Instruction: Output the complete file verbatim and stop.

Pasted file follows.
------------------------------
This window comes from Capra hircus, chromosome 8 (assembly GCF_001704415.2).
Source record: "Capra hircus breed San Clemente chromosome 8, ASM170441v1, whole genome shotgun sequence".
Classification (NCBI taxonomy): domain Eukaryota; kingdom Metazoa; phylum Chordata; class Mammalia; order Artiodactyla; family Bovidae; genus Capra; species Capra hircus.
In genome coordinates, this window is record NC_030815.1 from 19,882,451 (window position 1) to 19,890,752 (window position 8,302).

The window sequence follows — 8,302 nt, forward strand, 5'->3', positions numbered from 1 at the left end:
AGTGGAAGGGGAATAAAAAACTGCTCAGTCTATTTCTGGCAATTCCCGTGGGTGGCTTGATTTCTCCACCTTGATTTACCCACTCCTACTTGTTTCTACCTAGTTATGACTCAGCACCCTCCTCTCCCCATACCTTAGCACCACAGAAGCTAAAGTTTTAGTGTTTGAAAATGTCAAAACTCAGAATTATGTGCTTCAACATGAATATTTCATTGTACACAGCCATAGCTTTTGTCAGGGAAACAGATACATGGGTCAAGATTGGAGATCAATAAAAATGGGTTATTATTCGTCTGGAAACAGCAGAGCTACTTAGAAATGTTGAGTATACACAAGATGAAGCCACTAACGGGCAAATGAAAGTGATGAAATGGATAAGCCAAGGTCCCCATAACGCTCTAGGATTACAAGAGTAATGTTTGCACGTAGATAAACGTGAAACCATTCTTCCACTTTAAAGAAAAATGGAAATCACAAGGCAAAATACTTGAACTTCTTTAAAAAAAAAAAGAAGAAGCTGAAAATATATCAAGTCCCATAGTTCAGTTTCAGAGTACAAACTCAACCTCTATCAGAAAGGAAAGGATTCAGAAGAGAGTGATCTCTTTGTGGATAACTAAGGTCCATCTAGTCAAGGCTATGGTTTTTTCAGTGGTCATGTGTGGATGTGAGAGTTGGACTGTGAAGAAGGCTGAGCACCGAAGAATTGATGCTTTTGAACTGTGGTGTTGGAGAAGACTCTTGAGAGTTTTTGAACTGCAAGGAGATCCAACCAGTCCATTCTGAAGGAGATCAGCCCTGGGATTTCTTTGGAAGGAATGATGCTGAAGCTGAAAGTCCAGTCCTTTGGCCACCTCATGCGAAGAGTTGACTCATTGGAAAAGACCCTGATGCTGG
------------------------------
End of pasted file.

This window comes from Capra hircus, chromosome 8 (assembly GCF_001704415.2).
Source record: "Capra hircus breed San Clemente chromosome 8, ASM170441v1, whole genome shotgun sequence".
Classification (NCBI taxonomy): domain Eukaryota; kingdom Metazoa; phylum Chordata; class Mammalia; order Artiodactyla; family Bovidae; genus Capra; species Capra hircus.
In genome coordinates, this window is record NC_030815.1 from 19,882,451 (window position 1) to 19,890,752 (window position 8,302).

The window sequence follows — 8,302 nt, forward strand, 5'->3', positions numbered from 1 at the left end:
AGTGGAAGGGGAATAAAAAACTGCTCAGTCTATTTCTGGCAATTCCCGTGGGTGGCTTGATTTCTCCACCTTGATTTACCCACTCCTACTTGTTTCTACCTAGTTATGACTCAGCACCCTCCTCTCCCCATACCTTAGCACCACAGAAGCTAAAGTTTTAGTGTTTGAAAATGTCAAAACTCAGAATTATGTGCTTCAACATGAATATTTCATTGTACACAGCCATAGCTTTTGTCAGGGAAACAGATACATGGGTCAAGATTGGAGATCAATAAAAATGGGTTATTATTCGTCTGGAAACAGCAGAGCTACTTAGAAATGTTGAGTATACACAAGATGAAGCCACTAACGGGCAAATGAAAGTGATGAAATGGATAAGCCAAGGTCCCCATAACGCTCTAGGATTACAAGAGTAATGTTTGCACGTAGATAAACGTGAAACCATTCTTCCACTTTAAAGAAAAATGGAAATCACAAGGCAAAATACTTGAACTTCTTTAAAAAAAAAAAGAAGAAGCTGAAAATATATCAAGTCCCATAGTTCAGTTTCAGAGTACAAACTCAACCTCTATCAGAAAGGAAAGGATTCAGAAGAGAGTGATCTCTTTGTGGATAACTAAGGTCCATCTAGTCAAGGCTATGGTTTTTTCAGTGGTCATGTGTGGATGTGAGAGTTGGACTGTGAAGAAGGCTGAGCACCGAAGAATTGATGCTTTTGAACTGTGGTGTTGGAGAAGACTCTTGAGAGTTTTTGAACTGCAAGGAGATCCAACCAGTCCATTCTGAAGGAGATCAGCCCTGGGATTTCTTTGGAAGGAATGATGCTGAAGCTGAAAGTCCAGTCCTTTGGCCACCTCATGCGAAGAGTTGACTCATTGGAAAAGACCCTGATGCTGG